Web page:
THe Ethics of Being an Artisan

Mr.Peaberry

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Aug 7, 2013
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I think this is a valuable discussion in the current coffee culture. I also think an analogy could help. Imagine opening a steak house restaurant. There are so many places that serve cooked cow parts, and a broad spectrum of potential menu offerings...gourmet hamburgers to filet mignon. One can strive to be at the level of a Morton's, or be just a cut above a specialty hamburger joint. It all comes down to clientele, what they value, and what their budget allows. The more you wish to emulate a Morton's, the smaller the audience. I think this is where John P is coming from. To accept less in quality and service does not mean bad things in terms of appealing to a larger customer base, but where does the distinction "artisan coffee" begin and end? Is that phrase overused by some who don't even make a legitimate attempt to earn the distinction? Very good discussion indeed!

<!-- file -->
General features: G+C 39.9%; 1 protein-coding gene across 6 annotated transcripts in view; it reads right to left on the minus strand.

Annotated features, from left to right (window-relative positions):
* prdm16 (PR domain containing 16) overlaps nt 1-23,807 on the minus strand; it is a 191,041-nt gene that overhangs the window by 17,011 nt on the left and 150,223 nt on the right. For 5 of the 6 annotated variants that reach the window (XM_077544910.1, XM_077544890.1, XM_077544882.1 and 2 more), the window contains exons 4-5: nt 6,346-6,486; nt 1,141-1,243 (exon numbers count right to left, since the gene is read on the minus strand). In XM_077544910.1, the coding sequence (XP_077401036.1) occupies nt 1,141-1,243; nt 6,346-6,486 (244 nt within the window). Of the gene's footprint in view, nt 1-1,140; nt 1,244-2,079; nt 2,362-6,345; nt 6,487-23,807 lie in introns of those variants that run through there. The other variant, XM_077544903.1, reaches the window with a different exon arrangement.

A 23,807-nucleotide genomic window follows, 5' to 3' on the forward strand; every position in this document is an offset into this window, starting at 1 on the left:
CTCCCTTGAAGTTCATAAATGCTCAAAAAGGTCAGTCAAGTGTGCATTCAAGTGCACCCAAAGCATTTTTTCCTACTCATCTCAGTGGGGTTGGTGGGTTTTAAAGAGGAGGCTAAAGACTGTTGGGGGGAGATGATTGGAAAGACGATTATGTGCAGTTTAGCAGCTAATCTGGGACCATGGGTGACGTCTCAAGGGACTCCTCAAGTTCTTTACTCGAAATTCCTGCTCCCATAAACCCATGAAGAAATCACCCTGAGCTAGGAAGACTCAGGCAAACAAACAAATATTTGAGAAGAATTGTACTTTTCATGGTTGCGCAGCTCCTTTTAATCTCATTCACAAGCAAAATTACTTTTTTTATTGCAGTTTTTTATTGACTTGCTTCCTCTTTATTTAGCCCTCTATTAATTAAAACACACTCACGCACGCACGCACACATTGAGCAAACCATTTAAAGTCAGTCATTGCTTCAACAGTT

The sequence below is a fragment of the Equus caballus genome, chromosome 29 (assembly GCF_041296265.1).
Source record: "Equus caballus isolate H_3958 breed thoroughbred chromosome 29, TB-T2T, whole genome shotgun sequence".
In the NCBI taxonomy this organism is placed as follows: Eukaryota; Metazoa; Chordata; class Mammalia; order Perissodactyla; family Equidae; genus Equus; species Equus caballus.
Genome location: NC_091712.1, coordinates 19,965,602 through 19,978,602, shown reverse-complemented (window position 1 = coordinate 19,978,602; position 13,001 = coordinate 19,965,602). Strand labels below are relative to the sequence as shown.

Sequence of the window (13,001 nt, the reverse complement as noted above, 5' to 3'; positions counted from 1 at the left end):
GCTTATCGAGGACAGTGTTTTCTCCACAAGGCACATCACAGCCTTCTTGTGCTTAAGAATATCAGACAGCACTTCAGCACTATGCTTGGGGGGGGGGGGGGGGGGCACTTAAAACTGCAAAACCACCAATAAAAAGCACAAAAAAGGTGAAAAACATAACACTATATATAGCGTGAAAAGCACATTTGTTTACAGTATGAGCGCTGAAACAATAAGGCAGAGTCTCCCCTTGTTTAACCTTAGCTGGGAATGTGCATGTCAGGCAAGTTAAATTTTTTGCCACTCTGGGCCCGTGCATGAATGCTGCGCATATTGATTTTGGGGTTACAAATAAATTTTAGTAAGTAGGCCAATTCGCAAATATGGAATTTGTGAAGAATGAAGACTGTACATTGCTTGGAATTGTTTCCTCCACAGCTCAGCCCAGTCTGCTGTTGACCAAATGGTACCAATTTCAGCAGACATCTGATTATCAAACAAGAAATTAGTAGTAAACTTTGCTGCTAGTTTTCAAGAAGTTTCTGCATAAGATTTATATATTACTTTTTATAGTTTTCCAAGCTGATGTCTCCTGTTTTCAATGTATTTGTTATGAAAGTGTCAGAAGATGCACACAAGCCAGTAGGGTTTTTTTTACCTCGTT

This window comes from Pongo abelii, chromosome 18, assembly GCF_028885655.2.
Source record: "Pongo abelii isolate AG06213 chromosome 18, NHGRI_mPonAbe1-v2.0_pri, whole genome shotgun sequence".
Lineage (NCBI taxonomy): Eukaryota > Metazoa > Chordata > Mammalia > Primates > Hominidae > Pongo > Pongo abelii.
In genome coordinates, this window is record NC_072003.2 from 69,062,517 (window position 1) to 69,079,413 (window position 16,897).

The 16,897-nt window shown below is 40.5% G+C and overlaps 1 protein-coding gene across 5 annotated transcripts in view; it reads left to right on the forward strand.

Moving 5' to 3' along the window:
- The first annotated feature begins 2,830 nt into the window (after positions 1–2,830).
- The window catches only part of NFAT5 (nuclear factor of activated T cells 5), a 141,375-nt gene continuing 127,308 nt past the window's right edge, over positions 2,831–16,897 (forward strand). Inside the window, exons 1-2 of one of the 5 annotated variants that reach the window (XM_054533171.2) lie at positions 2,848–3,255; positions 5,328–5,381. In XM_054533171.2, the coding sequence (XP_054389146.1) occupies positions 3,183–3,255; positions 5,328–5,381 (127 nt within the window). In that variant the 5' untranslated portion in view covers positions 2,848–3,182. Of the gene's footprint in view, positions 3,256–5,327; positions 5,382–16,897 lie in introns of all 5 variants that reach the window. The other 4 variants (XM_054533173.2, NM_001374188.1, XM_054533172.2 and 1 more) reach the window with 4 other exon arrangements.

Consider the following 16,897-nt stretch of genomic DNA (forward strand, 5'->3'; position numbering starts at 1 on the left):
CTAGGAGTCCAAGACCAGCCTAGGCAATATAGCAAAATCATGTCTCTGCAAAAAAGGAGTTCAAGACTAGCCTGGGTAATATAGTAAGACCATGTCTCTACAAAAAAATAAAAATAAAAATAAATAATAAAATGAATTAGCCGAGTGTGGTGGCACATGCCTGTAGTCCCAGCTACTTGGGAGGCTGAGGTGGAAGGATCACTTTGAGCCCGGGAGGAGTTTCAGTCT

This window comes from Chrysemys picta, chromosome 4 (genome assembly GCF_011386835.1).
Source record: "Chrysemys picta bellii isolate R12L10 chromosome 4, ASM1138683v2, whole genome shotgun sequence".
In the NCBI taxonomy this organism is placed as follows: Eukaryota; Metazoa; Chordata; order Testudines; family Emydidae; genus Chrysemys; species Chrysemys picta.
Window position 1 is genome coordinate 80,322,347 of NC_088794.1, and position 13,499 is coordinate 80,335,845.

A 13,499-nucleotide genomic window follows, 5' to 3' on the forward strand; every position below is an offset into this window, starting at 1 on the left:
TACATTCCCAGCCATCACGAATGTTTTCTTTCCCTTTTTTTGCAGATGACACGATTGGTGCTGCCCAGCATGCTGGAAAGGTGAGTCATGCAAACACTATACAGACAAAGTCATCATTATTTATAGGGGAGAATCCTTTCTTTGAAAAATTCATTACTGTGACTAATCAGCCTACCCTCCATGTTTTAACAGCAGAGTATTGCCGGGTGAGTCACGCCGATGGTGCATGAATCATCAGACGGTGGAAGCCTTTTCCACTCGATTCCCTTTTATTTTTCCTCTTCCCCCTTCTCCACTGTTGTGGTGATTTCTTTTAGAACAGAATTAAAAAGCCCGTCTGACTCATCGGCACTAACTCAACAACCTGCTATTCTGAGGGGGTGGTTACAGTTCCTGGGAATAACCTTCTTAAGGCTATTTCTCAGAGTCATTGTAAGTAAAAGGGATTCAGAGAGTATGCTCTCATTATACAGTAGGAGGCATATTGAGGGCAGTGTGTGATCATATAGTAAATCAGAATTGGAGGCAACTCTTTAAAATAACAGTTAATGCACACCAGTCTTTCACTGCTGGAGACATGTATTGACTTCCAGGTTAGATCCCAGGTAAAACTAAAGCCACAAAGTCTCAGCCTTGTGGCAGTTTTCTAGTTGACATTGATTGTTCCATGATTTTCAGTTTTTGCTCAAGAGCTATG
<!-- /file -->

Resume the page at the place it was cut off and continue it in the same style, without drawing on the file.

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John P

John P

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ensoluna,

Thanks again for your input.

Ideal would be never serving anything to go.

I don't do it because it's "ideal", I do it because it's the right thing to do.
 
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John P

John P

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Len,

Thank you for your thoughts.